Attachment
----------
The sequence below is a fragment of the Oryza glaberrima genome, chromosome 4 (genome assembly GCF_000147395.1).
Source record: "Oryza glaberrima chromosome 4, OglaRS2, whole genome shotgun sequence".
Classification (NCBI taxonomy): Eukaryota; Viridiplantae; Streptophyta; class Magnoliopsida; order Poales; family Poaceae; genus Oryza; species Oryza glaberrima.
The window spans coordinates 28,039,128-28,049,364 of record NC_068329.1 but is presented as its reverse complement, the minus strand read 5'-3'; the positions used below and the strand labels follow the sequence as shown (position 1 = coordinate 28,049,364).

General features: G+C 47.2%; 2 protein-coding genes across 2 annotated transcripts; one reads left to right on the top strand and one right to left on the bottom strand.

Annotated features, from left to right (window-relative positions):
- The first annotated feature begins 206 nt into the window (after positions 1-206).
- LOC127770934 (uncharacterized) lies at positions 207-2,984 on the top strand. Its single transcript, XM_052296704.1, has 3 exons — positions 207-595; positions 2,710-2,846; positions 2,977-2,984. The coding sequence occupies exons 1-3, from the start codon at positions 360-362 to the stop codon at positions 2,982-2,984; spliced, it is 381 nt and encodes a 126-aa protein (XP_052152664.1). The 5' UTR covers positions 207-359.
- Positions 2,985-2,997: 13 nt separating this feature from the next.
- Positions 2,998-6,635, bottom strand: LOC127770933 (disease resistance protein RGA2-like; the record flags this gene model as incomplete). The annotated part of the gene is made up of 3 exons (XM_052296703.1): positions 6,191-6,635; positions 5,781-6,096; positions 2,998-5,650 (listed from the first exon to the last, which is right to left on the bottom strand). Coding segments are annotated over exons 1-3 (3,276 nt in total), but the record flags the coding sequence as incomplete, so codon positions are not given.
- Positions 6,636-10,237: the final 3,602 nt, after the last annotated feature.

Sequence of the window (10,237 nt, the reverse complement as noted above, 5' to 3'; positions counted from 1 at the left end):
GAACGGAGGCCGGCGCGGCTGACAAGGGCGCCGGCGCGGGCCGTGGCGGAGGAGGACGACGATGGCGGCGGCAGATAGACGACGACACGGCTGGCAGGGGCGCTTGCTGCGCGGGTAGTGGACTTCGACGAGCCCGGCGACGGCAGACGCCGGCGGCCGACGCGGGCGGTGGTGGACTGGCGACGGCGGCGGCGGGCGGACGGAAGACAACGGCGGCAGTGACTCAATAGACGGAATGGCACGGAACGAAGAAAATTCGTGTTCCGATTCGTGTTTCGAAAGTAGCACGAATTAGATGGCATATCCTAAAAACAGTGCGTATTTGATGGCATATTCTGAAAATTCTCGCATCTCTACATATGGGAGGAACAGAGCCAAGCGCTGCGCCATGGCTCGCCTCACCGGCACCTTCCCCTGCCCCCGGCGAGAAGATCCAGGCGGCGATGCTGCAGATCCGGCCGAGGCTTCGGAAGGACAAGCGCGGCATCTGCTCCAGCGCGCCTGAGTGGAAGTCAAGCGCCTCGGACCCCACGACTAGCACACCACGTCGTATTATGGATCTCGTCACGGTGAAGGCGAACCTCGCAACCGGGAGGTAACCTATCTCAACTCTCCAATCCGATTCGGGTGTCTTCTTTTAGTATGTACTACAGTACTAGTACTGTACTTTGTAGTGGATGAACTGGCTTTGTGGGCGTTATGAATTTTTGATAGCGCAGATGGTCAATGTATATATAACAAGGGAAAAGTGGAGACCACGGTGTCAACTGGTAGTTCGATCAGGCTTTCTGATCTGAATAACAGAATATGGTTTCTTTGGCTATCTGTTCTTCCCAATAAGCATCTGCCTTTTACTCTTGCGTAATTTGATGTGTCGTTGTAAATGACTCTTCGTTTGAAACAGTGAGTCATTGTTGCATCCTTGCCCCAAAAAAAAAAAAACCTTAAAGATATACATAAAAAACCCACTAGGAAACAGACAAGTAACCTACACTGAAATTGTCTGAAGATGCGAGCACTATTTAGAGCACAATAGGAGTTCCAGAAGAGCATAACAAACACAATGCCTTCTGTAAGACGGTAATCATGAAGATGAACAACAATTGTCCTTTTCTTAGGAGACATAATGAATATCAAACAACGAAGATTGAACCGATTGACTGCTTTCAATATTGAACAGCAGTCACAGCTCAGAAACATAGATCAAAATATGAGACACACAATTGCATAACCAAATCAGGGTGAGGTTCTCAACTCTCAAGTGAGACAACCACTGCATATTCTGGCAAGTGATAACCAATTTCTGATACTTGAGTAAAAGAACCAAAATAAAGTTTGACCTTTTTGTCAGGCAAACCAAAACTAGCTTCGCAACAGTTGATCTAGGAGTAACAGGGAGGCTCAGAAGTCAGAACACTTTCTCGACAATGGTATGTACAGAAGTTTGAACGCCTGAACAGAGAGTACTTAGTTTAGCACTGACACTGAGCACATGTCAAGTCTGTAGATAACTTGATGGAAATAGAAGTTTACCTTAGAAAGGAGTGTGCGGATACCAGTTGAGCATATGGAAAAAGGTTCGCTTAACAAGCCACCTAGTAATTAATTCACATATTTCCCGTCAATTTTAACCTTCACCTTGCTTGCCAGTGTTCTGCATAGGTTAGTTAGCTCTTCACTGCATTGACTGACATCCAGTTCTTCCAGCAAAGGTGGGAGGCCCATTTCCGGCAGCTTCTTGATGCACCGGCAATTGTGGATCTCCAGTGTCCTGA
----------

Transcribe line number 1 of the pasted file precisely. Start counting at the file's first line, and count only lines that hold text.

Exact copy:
The sequence below is a fragment of the Oryza glaberrima genome, chromosome 4 (genome assembly GCF_000147395.1).